By Bryan Gentry, firstname.lastname@example.org | October 21, 2020
Richard Youle is looking for the cause of Parkinson’s Disease.
The nervous system disorder affects more than 10 million people in the world, and although some treatments can slow down the symptoms, they don’t change a patient’s long-term decline.
“They don’t alter the course of the disease,” Youle says. “One of the biggest problems figuring out how to treat and cure Parkinsons Disease is we don't know the cause of Parkinson’s Disease.”
But he may have a clue.
The University of South Carolina biological sciences graduate’s research has pointed to a potential cause in the way human cells dispose of damaged mitochondria — the parts of cells that produce energy. For that discovery, the Breakthrough Prize Foundation recently awarded Youle with the 2021 Breakthrough Prize in Life Sciences.
“There's been a whole series of discoveries" leading to this advancement, Youle says, and he shares credit with graduate students and postdoctoral research fellows who have worked in his lab at the National Institutes of Health.
Quite often, or at least five times in a career, you'll see something that is unanticipated, and then you can move in that direction to make major discoveries.
— Richard Youle
Ironically, Youle is a relative newcomer to Parkinson’s research. His doctoral research at South Carolina focused on botany, particularly the way caster bean seeds can produce and store ricin, a deadly toxin, without the seeds being affected. In his career at NIH, he has worked on research related to bone marrow transplants, brain tumors and cell death.
But in the 2000s, he learned about some links between his cell-death research and Parkinson’s Disease after geneticists identified two genes — PINK1 and Parkin — where certain families with Parkinson’s had mutations. Youle took his research in a new direction along with Derek Narendra, a medical student who had a research rotation in his NIH lab.
The first “aha moment,” as Youle calls it, came in 2007, while he and Narendra studied what happens to mitochondria when they get damaged. The cell purges damaged mitochondria, and Youle and Narendra were exploring how that happens. Narendra saw that the protein expressed by the Parkin gene would become attached to the damaged mitochondria.
“Even if he damages one mitochondria in the cell, and there are hundreds of mitochondria, the Parkin will go only to the one damaged mitochondria,” Youle says. “That was pretty interesting.”
Later, they found that PINK1, the other gene involved with Parkinson’s Disease, mediates that process.
“That opens up a whole new idea … for a cause of Parkinson's Disease: a lack of proper mitochondrial quality control,” Youle says. “In healthy individuals, mitochondrial quality control is working fine. When you have a mutation in either of these genes that mediate this pathway, one gets Parkinson's Disease.”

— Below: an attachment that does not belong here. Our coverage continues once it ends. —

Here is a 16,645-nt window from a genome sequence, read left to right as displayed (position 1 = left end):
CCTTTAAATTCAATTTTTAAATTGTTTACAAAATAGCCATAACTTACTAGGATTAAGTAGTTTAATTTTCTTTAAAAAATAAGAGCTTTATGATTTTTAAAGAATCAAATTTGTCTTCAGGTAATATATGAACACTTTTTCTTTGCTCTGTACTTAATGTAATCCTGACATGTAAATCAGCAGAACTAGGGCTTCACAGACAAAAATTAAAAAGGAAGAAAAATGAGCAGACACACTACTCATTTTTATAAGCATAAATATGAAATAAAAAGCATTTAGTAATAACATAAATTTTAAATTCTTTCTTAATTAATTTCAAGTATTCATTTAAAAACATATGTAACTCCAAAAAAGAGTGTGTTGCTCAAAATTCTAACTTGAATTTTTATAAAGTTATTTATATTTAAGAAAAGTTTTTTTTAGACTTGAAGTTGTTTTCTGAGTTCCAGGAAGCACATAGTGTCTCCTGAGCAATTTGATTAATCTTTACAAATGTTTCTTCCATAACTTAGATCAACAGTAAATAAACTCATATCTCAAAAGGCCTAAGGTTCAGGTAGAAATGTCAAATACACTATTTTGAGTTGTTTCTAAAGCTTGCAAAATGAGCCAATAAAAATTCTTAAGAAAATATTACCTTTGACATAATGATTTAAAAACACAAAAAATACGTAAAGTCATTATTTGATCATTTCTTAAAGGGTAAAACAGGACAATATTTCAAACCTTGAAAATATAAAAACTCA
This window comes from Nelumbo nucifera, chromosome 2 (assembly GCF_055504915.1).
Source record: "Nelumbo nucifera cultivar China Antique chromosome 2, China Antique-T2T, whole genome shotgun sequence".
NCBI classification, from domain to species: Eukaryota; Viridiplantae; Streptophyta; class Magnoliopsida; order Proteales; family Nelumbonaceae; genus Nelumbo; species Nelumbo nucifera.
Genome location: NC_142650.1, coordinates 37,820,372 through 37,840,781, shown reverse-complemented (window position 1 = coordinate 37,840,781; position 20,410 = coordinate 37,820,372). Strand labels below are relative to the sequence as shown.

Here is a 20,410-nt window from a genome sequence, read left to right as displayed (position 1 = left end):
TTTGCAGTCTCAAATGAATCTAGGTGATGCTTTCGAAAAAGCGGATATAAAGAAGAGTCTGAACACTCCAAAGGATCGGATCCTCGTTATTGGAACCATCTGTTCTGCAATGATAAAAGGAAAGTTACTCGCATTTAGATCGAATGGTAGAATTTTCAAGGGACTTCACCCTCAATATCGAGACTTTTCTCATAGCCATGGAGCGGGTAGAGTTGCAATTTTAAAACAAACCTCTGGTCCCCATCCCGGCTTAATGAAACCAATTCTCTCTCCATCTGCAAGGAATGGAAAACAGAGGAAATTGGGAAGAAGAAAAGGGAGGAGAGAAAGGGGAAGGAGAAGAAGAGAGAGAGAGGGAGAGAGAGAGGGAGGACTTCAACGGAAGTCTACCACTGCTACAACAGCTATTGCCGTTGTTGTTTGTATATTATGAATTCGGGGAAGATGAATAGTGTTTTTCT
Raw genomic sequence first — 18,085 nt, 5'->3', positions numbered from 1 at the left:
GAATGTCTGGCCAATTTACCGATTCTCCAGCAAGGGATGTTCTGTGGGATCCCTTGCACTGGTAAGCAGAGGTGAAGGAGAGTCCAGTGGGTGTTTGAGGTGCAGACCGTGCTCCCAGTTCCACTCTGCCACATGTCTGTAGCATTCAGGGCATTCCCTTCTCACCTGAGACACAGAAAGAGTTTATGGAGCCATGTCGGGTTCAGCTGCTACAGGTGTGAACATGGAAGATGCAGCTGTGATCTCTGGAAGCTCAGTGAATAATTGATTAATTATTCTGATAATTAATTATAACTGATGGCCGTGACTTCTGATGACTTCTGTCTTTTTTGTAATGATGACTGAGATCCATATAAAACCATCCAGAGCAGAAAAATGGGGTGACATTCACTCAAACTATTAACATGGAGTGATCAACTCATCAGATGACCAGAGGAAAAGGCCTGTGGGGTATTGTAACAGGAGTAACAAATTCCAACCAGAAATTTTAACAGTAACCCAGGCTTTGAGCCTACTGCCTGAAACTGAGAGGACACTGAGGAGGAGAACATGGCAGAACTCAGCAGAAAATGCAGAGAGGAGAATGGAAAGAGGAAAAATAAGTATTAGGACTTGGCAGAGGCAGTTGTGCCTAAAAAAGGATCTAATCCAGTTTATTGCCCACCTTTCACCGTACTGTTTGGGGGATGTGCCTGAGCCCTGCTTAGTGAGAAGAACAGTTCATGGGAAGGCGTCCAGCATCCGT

That discovery has led to companies and researchers looking for ways to stimulate the process of removing damaged mitochondria and see if it changes the course of Parkinson’s Disease. Youle is exploring whether damaged mitochondria affect the body’s innate immune system in a way that causes the disease.
It’s a research direction that was entirely unexpected before. “That's why they think it's a breakthrough," Youle says.
A mentor’s approach to science
Richard Youle, right, with his mentor, former UofSC professor Tony Huang
Youle has always been a “naturalist” at heart, he says, and that grew into a love for science while he was a student at Albion College in Michigan. When he came to the University of South Carolina for graduate school, he worked in the laboratory of Tony Huang, then a biological sciences professor.
Huang remembers Youle as a talented scientist in his own right ― someone who earned a Ph.D. in just three years, even while spending two of those years as a teaching assistant. "His career success has all to do with his own talent and drive,” Huang says.
But Youle gives a lot of the credit for his career, and his breakthrough research with Parkinson’s Disease, to lessons he learned while studying ricin in Huang’s lab.
“Tony Huang was like a father to me, a mentor and a friend,” Youle says. “I learned a lot from him.
“Those life lessons and academic lessons transcend any narrow niche of biology. That breadth and depth of understanding allowed me to move from botany to bone marrow transplantation to brain tumor therapy ... to Parkinson's Disease."
Huang taught not just facts and figures about biology and methods for conducting research, but he taught an approach to science that made Youle’s career versatile. Youle teaches the same approach to his graduate students today.
“Some people just try to read a lot and think of a very clever idea” that will lead to a breakthrough study, Youle says. “Tony's advice was, just get busy. You don't try to hit a home run. You try to hit a lot of singles.”
By doing lots of smaller research projects, a scientist can accumulate bits of knowledge and make contributions to science in small doses, he says.
“But keep your eyes open, because along the way, you're getting data in those little crafty projects. Quite often, or at least five times in a career, you'll see something that is unanticipated, and then you can move in that direction to make major discoveries.”
“That's what he taught me, and that's what I still do.”